BoingBoing is one of the most popular -- and profitable -- blogs on the planet. And, going against conventional wisdom, it's still run the same way that blogs were back when they were just getting started: A couple of friends with similar interests post things from all over the web that interests them, be it a heartbreaking piece on the spread of cholera in Haiti or an animated GIF of a monkey riding a goat.
In the new issue of Fast Company, Rob Walker, the Consumed columnist for the New York Times Magazine and a contributor to The Atlantic's Technology channel, goes deep inside the world of BoingBoing.
Back in 1999, Mark Frauenfelder wrote an article about new web tools that made it easier to do something called "blogging." His editors at the technology magazine The Industry Standard declined to publish it, concluding that blogging didn't really seem like a very big deal. Turns out it was.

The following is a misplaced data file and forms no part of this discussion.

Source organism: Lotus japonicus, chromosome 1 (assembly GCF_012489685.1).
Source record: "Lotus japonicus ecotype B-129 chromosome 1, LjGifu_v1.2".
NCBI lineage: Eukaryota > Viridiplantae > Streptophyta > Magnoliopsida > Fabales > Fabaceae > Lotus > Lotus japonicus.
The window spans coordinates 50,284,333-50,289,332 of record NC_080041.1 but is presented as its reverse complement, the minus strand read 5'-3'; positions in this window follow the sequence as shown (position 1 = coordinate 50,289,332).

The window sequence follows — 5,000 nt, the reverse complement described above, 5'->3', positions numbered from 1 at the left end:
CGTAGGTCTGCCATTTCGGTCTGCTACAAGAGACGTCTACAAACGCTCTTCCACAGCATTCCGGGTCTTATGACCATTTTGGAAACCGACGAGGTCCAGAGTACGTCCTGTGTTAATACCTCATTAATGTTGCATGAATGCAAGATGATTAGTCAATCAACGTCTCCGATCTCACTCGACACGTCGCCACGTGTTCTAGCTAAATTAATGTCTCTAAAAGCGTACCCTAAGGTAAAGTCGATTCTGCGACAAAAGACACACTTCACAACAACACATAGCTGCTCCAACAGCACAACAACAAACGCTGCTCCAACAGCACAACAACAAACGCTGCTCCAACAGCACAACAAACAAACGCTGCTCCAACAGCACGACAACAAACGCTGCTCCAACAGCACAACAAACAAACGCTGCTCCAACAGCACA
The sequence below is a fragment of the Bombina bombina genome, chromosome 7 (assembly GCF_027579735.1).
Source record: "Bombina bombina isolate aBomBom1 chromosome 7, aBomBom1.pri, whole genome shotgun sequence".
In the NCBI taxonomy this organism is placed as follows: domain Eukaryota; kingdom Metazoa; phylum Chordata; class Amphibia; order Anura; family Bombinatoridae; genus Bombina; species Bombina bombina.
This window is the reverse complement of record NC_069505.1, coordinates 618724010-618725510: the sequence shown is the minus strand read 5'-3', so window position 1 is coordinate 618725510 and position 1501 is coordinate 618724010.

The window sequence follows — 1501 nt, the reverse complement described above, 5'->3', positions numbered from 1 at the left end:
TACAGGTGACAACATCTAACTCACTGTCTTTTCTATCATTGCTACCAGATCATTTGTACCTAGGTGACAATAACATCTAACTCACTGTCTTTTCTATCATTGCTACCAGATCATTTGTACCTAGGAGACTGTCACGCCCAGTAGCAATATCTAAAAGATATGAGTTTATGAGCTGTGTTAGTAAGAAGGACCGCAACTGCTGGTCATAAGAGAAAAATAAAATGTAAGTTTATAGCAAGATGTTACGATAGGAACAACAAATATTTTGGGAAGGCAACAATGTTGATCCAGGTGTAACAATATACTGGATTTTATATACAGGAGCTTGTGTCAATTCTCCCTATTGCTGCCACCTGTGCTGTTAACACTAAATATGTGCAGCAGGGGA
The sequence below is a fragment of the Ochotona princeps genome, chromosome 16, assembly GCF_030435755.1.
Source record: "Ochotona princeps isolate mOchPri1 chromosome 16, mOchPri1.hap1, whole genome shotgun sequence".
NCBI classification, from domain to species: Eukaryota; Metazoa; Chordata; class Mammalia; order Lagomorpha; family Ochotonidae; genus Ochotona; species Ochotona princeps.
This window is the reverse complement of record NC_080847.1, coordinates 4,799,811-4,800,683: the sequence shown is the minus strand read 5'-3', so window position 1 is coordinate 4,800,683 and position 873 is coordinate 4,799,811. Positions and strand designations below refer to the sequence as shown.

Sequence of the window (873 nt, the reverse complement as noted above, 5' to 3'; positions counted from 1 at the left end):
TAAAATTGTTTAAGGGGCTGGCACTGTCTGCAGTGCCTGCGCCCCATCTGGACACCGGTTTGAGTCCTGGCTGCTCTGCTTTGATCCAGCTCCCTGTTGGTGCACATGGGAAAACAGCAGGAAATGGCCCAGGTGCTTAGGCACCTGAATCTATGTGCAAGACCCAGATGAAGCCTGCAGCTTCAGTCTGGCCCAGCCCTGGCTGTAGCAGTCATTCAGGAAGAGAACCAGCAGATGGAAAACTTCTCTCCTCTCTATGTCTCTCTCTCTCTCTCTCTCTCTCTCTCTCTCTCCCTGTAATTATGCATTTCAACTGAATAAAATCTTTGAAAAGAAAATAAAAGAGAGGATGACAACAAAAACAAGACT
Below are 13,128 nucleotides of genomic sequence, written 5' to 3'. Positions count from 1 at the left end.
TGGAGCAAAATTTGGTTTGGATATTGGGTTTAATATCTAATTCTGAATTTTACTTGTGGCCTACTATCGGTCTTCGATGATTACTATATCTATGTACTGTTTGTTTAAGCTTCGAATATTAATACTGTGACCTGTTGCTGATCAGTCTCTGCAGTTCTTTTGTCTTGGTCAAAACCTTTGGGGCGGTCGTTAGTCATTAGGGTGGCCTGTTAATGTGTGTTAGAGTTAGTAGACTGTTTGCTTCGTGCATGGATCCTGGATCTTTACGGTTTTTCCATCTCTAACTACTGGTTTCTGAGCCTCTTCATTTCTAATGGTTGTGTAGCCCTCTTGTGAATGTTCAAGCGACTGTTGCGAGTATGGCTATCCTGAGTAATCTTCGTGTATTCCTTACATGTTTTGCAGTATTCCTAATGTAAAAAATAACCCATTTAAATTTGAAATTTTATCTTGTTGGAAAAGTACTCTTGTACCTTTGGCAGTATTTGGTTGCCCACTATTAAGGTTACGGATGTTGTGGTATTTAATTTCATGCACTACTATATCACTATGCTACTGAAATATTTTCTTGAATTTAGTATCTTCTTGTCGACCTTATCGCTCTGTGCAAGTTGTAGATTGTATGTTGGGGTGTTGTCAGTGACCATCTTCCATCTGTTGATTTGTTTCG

It's certainly been a very good thing for Frauenfelder, who deployed the tools he learned about for his ill-fated article to start posting interesting links and offbeat observations on boingboing.net. In time, three friends who shared a similar appetite for curious information filtered through a nonmainstream worldview -- Cory Doctorow, Xeni Jardin, and David Pescovitz -- joined him. And by the mid-2000s, Boing Boing had become one of the most-read and linked-to blogs in the world.
We know what happens next: This hobby morphs into a successful business. But Boing Boing's version of that tale is a little different.
Read the full story at Fast Company.
We want to hear what you think about this article. Submit a letter to the editor or write to email@example.com.